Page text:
In an attempt to answer this question I decided to do some research. I found blogs and forums of people discussing similar questions. The reality is; maybe it’s easier to list things that aren’t taxed.
Think about your normal working day; you wake up (paying council tax), you drive to work (paying car tax, road tax, insurance premium tax, fuel tax and value added tax), you have a coffee before work (and pay value added tax for drinking it in the coffee shop), you receive your payslip during the day (paying National Insurance and Income Tax), and the list goes on. And this is before you dig deeper and look at the absurd tax laws, like the Jaffa Cake which went through rigorous testing to prove it was a cake to maintain a tax free status.
I think absurd tax laws have a very British feel to them. Taxing a sandwich when it’s hot and not when it’s cold sounds bizarre, but these strange laws have always existed. In the 18th and 19th century there was a tax on the number of windows a house had to determine its social, cultural and architectural force, which is why many older properties still have them bricked up.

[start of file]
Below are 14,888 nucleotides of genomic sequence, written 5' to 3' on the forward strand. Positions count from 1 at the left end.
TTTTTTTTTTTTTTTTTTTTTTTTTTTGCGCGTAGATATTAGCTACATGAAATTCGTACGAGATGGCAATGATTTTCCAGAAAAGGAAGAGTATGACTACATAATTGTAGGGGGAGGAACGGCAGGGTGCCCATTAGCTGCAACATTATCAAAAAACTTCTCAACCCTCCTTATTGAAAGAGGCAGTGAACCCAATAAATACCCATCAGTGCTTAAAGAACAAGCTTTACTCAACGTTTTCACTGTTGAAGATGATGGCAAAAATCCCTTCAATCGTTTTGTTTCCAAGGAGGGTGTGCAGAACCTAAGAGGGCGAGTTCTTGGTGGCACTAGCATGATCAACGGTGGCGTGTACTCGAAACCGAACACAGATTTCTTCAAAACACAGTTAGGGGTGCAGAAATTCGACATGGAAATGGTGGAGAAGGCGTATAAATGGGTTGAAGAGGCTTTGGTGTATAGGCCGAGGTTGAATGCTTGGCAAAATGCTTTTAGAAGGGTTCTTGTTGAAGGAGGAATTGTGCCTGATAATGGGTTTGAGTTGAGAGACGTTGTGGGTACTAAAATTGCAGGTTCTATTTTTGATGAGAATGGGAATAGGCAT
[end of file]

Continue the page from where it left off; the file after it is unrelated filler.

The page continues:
The list of absurd taxes goes on, like the tax for digging a hole (aggregate tax) and then a tax for filling it in (land fill tax) or a more recent tax on energy drinks that enhance performance or recovery. It seems the list of taxes in the UK is growing and therefore so too are the number of loopholes.
My conclusion is this; I have no idea how many taxes there are in Britain especially when you start counting the absurd ones. My only advice is to seek professional advice and don’t take the absurd laws too seriously.
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